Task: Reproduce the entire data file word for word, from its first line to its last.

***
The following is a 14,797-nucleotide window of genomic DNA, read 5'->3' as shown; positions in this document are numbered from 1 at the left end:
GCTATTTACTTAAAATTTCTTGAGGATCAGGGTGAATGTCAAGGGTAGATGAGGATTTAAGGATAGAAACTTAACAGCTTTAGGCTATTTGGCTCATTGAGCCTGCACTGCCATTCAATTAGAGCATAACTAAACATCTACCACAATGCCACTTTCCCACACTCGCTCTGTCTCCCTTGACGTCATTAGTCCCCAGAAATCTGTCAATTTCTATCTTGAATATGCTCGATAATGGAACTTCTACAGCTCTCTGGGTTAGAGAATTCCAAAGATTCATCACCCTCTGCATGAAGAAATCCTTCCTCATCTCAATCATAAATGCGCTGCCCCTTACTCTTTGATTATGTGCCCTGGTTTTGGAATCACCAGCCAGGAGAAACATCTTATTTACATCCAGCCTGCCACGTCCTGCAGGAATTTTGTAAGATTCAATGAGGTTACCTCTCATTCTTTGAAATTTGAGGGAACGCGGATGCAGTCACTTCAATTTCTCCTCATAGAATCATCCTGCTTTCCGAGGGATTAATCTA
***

The following is a 14,797-nucleotide window of genomic DNA, read 5'->3' as shown; positions in this document are numbered from 1 at the left end:
GCTATTTACTTAAAATTTCTTGAGGATCAGGGTGAATGTCAAGGGTAGATGAGGATTTAAGGATAGAAACTTAACAGCTTTAGGCTATTTGGCTCATTGAGCCTGCACTGCCATTCAATTAGAGCATAACTAAACATCTACCACAATGCCACTTTCCCACACTCGCTCTGTCTCCCTTGACGTCATTAGTCCCCAGAAATCTGTCAATTTCTATCTTGAATATGCTCGATAATGGAACTTCTACAGCTCTCTGGGTTAGAGAATTCCAAAGATTCATCACCCTCTGCATGAAGAAATCCTTCCTCATCTCAATCATAAATGCGCTGCCCCTTACTCTTTGATTATGTGCCCTGGTTTTGGAATCACCAGCCAGGAGAAACATCTTATTTACATCCAGCCTGCCACGTCCTGCAGGAATTTTGTAAGATTCAATGAGGTTACCTCTCATTCTTTGAAATTTGAGGGAACGCGGATGCAGTCACTTCAATTTCTCCTCATAGAATCATCCTGCTTTCCGAGGGATTAATCTA